Yahoo losing 3 top execs, raising more worries
(AP) -- Three top Yahoo Inc. executives are leaving the slumping Internet company in an exodus that could put CEO Carol Bartz on the hot seat as she approaches the end of her second year trying to engineer a turnaround.
The company disclosed the departures Thursday, confirming an earlier report published on the technology site All Things Digital.
The defecting executives are: Hilary Schneider, an executive vice president who oversaw Yahoo's advertising in the U.S.; David Ko, a senior vice president in charge of mobile and audience; and Jimmy Pitaro, a vice president who ran the division that produced the heavily trafficked news, sports and finance sections of Yahoo's website.
"These are some of the most important people at the company," said Standard and Poor's equity analyst Scott Kessler. "It's definitely going to put more pressure on Carol Bartz."
Bartz, known for her brash, sometimes profane language, has been cutting costs while trying to find ways to get people to spend more time on Yahoo's website instead of rapidly growing online hangouts such as Facebook and Twitter.
In doing so, Bartz also abandoned any hope of catching Google Inc. in the lucrative Internet search market. She has farmed out the bulk of the company's search technology to Microsoft Corp.'s Bing.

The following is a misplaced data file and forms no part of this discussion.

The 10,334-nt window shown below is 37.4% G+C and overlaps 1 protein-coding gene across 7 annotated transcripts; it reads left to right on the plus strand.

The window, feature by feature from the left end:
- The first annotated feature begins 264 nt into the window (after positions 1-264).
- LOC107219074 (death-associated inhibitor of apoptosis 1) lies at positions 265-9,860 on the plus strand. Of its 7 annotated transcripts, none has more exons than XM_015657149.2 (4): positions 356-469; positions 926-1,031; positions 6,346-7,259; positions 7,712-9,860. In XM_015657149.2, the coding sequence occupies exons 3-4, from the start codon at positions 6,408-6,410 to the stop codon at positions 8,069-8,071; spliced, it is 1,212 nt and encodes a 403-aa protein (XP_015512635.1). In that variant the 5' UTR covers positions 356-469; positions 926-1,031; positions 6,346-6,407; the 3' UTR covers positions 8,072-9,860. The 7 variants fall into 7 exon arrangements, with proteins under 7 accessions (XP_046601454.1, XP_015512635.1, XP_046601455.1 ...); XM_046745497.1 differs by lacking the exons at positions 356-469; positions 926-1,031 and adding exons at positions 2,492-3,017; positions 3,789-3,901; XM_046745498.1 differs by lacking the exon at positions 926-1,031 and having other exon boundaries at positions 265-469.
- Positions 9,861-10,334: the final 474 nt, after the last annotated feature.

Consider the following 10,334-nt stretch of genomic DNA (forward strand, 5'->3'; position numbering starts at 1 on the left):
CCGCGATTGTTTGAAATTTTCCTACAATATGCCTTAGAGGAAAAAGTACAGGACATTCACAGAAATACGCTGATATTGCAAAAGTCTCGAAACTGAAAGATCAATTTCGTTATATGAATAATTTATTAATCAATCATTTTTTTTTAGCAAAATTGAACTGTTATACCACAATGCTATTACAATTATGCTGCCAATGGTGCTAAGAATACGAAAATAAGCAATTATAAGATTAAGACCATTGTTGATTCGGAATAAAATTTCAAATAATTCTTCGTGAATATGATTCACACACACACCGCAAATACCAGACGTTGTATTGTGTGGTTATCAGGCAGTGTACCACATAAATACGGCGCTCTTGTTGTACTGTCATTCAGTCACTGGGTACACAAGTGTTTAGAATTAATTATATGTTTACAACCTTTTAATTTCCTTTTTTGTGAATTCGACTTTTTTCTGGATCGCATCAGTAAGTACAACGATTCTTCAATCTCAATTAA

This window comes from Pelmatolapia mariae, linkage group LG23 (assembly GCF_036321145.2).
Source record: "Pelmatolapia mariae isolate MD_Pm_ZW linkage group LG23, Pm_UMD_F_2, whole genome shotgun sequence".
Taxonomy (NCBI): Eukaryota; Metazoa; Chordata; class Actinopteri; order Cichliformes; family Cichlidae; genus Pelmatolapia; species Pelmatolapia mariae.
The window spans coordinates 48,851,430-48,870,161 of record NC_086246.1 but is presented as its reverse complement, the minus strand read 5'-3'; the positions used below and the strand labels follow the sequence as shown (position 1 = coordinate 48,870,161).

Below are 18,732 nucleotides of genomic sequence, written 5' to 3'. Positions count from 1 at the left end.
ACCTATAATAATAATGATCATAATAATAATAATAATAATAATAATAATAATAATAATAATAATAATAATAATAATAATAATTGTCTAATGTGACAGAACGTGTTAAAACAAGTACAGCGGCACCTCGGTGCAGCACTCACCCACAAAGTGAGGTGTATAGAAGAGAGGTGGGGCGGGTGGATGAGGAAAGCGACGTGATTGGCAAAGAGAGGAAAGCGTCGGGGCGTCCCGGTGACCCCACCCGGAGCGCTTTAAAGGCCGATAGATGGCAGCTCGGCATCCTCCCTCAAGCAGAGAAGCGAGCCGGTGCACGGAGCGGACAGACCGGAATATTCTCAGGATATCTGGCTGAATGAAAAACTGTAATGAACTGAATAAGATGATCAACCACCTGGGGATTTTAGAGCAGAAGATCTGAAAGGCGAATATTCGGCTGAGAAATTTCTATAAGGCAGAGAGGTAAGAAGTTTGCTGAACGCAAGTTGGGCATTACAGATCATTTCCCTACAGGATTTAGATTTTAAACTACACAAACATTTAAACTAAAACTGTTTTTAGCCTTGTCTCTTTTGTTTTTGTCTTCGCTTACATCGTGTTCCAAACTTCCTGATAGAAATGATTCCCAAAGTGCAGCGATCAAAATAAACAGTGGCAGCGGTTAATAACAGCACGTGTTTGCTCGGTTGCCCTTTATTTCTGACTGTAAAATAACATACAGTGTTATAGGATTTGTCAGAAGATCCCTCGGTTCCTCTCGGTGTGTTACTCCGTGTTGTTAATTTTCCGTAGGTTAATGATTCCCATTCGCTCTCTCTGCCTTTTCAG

Although analysts have applauded Bartz for bringing more discipline to Yahoo, her strategy has yielded few dividends. Advertisers are still spending more at Google and Facebook, leaving Yahoo in a financial funk that began under her two predecessors, former movie mogul Terry Semel and company co-founder Jerry Yang.
Yahoo's stock price also has fallen by about 15 percent so far this year, leaving it even further below the $33 per share that Microsoft was prepared to pay to buy the entire company in May 2008. Yang balked at the offer, prompting Microsoft to withdraw the bid.
Yahoo shares fell 17 cents Thursday to close at $14.17.
Bartz, 62, has cautioned it could take several years to revive Yahoo and pointed out that Apple Inc. didn't become a Wall Street darling as soon as Steve Jobs returned to the company in 1997.
Yahoo's board gave Bartz a four-year contract when it hired her in January 2009.
But that the latest personnel losses could prompt some second-guessing about whether the board made the right choice, Kessler said, given that Bartz has been unable to stop an exodus of talent that began under Semel and Yang. "This will increase the wattage of the spotlight on that issue," he predicted.
Yahoo has persuaded Schneider to remain with the company while it searches for her replacement. The company hopes to fill that key job by the end of the year.
Ko is being succeeded by Raymond Stern, who joined the company last year as senior vice president of North America partnerships. Yahoo didn't announce who will replace Pitaro.
"We wish them all the best in their future endeavors," Yahoo said in a statement about the departing executives.
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